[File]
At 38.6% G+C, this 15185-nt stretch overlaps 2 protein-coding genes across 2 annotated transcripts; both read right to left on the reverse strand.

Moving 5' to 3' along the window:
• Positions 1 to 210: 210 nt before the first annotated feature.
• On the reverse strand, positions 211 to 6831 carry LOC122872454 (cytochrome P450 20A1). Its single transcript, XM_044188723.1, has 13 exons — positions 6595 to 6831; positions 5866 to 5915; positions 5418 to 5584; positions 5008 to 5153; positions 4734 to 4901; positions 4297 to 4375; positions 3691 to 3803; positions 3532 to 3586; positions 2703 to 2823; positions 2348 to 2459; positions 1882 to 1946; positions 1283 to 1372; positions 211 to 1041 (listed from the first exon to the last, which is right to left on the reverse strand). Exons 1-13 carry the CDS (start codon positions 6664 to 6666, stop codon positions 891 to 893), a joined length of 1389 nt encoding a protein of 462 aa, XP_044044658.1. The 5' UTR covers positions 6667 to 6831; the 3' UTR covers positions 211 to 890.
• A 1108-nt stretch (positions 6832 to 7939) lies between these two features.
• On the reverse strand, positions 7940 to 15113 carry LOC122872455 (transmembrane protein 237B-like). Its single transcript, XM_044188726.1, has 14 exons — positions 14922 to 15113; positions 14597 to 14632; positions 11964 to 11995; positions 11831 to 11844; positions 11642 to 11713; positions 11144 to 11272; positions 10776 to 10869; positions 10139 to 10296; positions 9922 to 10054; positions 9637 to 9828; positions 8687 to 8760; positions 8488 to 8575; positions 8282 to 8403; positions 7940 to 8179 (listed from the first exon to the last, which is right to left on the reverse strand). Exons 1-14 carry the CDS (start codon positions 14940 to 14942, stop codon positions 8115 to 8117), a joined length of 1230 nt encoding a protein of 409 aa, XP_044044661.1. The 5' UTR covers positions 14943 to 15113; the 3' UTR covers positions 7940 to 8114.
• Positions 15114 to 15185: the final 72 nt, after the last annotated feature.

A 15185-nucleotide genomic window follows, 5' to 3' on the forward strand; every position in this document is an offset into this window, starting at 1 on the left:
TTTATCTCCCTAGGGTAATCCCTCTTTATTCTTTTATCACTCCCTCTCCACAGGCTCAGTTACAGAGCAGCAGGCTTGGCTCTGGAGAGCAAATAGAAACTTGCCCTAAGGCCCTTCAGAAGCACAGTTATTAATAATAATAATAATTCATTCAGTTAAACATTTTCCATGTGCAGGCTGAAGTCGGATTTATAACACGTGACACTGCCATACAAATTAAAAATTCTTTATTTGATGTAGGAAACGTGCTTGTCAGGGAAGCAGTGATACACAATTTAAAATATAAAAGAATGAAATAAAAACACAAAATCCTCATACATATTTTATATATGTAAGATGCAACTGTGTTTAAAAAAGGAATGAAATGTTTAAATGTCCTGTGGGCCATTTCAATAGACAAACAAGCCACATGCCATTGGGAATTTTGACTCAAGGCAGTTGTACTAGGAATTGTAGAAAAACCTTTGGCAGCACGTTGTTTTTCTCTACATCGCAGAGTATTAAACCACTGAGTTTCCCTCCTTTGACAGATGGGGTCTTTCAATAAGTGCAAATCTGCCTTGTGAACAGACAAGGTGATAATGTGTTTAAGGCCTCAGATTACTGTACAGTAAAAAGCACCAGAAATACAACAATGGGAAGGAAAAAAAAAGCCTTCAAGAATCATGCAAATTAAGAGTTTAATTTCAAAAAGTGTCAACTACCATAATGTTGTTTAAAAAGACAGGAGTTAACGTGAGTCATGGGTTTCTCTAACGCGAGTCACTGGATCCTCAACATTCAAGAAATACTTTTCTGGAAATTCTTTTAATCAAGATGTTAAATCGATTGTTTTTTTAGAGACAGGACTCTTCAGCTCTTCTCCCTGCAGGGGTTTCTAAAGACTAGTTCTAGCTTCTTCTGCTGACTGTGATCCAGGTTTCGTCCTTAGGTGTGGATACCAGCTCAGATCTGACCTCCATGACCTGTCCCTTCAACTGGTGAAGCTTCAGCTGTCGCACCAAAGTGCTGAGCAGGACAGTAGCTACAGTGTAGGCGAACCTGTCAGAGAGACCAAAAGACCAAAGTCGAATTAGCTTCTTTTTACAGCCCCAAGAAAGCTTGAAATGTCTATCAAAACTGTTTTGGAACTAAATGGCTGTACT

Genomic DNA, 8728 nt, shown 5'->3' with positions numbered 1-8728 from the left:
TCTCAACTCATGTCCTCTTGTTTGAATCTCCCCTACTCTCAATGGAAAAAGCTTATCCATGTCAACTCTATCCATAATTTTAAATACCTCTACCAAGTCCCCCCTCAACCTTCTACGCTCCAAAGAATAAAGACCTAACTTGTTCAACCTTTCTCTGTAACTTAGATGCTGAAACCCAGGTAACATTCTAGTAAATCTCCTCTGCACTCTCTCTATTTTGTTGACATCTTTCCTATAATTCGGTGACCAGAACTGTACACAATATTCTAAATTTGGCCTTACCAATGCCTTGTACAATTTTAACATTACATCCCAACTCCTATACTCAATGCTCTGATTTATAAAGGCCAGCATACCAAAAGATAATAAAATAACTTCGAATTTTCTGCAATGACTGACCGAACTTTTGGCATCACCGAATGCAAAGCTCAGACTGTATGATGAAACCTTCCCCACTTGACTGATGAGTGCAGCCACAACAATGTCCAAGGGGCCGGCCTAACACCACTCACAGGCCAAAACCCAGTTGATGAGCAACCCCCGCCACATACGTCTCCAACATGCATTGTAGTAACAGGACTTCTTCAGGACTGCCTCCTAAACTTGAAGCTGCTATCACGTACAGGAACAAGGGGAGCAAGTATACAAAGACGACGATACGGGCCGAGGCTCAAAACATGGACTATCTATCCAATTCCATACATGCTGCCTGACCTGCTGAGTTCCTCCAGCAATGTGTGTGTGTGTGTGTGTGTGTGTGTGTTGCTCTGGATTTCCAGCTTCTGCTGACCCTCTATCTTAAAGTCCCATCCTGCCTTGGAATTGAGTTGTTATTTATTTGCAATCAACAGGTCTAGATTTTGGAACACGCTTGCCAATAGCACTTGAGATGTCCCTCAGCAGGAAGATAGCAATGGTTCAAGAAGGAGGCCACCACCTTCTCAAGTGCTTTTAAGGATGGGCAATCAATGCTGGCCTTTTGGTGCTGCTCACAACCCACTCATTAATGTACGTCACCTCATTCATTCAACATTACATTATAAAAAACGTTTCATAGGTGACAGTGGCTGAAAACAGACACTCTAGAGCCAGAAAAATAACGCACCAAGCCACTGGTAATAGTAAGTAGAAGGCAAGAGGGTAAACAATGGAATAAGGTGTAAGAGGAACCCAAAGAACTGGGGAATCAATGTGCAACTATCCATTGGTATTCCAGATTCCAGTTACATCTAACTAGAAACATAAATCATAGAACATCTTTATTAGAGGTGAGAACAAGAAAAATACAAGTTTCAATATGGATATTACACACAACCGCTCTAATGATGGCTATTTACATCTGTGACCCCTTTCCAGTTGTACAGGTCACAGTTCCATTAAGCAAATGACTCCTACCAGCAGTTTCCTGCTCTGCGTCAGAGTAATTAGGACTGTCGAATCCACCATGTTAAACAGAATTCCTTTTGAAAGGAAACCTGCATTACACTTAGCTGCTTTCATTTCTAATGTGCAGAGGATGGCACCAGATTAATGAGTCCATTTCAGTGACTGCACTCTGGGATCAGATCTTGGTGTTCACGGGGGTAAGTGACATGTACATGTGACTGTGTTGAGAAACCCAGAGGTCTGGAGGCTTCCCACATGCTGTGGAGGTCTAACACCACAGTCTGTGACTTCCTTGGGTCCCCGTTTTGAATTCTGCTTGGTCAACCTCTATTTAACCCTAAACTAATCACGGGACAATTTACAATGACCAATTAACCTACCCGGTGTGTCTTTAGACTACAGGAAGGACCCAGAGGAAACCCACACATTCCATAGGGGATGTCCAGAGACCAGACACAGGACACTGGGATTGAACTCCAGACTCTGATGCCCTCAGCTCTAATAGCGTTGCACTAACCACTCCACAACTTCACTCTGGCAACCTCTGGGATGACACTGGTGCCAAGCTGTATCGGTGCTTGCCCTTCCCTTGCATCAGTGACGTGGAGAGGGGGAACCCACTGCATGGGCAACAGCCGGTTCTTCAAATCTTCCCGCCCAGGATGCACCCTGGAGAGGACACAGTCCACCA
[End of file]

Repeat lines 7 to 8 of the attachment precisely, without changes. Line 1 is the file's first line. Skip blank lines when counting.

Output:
• Positions 15114 to 15185: the final 72 nt, after the last annotated feature.

A 15185-nucleotide genomic window follows, 5' to 3' on the forward strand; every position in this document is an offset into this window, starting at 1 on the left: